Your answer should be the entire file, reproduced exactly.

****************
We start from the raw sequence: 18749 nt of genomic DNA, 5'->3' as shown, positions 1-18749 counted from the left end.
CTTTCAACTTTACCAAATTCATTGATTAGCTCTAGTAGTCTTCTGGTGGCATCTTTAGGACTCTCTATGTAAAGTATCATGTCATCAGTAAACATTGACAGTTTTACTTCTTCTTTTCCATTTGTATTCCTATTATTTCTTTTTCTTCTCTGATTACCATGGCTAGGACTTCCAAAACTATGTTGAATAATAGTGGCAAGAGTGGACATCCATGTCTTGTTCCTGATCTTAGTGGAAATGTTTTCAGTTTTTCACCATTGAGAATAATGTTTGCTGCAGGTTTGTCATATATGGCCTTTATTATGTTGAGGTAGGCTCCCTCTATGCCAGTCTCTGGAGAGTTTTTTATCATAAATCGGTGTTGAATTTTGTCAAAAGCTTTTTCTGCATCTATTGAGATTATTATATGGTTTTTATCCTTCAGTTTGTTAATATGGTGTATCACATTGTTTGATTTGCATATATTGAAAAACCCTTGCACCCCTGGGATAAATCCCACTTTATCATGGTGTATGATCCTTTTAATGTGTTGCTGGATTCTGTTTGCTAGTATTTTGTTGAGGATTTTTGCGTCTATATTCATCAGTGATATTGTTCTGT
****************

We start from the raw sequence: 18749 nt of genomic DNA, 5'->3' as shown, positions 1-18749 counted from the left end.
CTTTCAACTTTACCAAATTCATTGATTAGCTCTAGTAGTCTTCTGGTGGCATCTTTAGGACTCTCTATGTAAAGTATCATGTCATCAGTAAACATTGACAGTTTTACTTCTTCTTTTCCATTTGTATTCCTATTATTTCTTTTTCTTCTCTGATTACCATGGCTAGGACTTCCAAAACTATGTTGAATAATAGTGGCAAGAGTGGACATCCATGTCTTGTTCCTGATCTTAGTGGAAATGTTTTCAGTTTTTCACCATTGAGAATAATGTTTGCTGCAGGTTTGTCATATATGGCCTTTATTATGTTGAGGTAGGCTCCCTCTATGCCAGTCTCTGGAGAGTTTTTTATCATAAATCGGTGTTGAATTTTGTCAAAAGCTTTTTCTGCATCTATTGAGATTATTATATGGTTTTTATCCTTCAGTTTGTTAATATGGTGTATCACATTGTTTGATTTGCATATATTGAAAAACCCTTGCACCCCTGGGATAAATCCCACTTTATCATGGTGTATGATCCTTTTAATGTGTTGCTGGATTCTGTTTGCTAGTATTTTGTTGAGGATTTTTGCGTCTATATTCATCAGTGATATTGTTCTGT